GOROKA - Day labour is a burning issue in the Gumine District of Simbu Province in the highlands of Papua New Guinea and I want to join the discussion.
Day labour is a form of work where labourers are hired to work and paid on a day-to-day basis. It is especially seen in construction, manufacturing sites and on plantations.
Day labourers can be employed by an agency or an employer on contractual basis for at least a day. Sometimes this happens when workers are needed for a specific project.
There is another category of day labour, though, where unemployed people wait around for an announcement of employment opportunities so that they can engage themselves as cheap workers to earn a bit of money for survival.
So how come day labour has become so popular around Gumine recently?
The first time I heard the term was in 2016 when a youth from my village happened to be given a contract by the District Development Authority in Gumine to build a new road from where the main road link ended to the other side of a village where the bulk of the community lived.
The contractor tasked community members to construct the road. In fact, it would need a bridge built before vehicles could reach the village. Anyway, for some reason, the contract was approved and roadworks were undertaken.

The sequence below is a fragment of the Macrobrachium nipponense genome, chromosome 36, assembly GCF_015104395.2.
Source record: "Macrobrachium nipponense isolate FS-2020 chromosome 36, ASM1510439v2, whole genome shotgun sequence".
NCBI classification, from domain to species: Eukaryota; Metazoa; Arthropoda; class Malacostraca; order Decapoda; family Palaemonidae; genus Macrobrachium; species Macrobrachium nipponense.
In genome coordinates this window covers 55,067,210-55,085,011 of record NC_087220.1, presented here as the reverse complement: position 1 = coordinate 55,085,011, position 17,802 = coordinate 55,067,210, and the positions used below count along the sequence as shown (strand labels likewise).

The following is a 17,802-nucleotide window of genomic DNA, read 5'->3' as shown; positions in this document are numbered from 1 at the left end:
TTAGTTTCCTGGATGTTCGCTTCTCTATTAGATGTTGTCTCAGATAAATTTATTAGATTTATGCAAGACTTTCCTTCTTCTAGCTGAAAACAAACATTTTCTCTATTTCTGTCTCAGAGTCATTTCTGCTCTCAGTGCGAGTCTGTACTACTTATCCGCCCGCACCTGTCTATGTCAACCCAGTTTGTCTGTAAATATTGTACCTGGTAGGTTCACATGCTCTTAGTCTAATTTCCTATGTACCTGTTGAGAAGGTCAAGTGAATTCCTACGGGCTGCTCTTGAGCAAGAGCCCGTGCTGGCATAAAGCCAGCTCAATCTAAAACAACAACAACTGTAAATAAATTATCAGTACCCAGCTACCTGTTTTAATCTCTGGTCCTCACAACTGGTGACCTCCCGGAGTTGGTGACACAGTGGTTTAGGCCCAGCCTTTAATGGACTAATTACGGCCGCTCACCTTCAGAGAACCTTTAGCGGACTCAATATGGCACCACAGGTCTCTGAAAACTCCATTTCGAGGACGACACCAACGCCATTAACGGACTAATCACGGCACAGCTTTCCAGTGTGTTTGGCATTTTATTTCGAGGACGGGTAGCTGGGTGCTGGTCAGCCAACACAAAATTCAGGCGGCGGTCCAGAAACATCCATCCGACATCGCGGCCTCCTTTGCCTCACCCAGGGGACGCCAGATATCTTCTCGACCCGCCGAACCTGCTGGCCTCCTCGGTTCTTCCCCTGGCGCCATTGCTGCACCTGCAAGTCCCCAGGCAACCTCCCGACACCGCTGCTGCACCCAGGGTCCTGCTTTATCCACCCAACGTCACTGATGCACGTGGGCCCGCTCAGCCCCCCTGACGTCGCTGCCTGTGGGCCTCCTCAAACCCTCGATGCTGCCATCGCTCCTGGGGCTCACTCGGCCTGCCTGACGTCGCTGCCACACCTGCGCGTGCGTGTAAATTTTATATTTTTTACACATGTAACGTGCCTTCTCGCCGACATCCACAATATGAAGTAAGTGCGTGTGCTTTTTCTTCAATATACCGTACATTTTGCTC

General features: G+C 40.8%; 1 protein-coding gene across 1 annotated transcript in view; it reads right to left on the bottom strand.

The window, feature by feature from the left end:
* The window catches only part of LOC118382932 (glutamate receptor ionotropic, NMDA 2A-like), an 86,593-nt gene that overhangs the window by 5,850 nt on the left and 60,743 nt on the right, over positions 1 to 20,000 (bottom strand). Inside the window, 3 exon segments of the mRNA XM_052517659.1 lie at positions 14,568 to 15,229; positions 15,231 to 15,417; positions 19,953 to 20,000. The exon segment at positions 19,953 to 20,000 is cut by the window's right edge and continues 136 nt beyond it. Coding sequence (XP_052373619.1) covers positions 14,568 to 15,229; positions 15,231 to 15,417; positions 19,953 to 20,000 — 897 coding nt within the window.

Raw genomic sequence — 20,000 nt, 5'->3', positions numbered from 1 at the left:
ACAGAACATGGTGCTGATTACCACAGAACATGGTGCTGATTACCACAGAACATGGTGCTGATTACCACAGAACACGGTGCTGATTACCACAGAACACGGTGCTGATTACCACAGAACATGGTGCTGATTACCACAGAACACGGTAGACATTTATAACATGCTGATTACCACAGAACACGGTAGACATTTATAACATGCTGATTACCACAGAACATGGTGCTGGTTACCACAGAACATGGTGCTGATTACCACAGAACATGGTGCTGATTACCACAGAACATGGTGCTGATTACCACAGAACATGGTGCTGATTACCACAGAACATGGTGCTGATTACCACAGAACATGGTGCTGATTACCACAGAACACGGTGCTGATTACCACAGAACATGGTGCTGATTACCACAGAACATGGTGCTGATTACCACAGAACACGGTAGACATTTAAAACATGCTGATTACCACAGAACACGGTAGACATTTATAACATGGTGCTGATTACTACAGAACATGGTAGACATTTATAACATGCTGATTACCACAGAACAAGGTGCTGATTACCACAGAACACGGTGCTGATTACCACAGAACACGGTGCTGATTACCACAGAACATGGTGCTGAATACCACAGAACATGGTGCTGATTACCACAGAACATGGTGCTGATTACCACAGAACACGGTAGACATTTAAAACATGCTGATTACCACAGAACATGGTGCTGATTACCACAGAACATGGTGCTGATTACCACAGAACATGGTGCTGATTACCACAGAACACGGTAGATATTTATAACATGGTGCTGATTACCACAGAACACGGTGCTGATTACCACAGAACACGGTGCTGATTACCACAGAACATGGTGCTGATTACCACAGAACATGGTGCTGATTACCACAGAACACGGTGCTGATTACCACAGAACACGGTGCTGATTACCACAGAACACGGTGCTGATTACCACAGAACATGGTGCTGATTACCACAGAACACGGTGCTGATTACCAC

At the time, the term ‘day labour’ was new to me but the village people adopted it and it has become popularised in the District.
Early this year, during my vacation at home, the term was on the lips of many Gumine people who were also excited upon hearing that the local MP would be spending some time at home. People were hiring vehicles and traveling to his village, saying the MP would dish out payments for day labour.
There were even people who had loaned money to others claiming to be contractors for certain projects who said that they could wait no longer for the day labour payment to be made as their children would soon need them for school fees.
The local contractors assured the lenders that the day labour payment would be made soon. Others went into hiding in other places of Papua New Guinea.
I wonder about all this. Are those claiming to develop the Gumine District contracted from taxpayers’ money. Is day labour an official concept, approved by the Gumine District Development Authority?
Does the District Treasury know about it? And if so, what areas of the district service improvement program does it cover or come under?
If these questions can’t be answered, the whole thing is a joke and the users of the term could be called clowns.
My humble plea to DDA members and other district authorities is to clarify the misleading concept for themselves, local contractors, money lenders, day labourers and other affected citizens.
Let’s get real and deliver rather than hyperactive about a scheme that may not actually exist.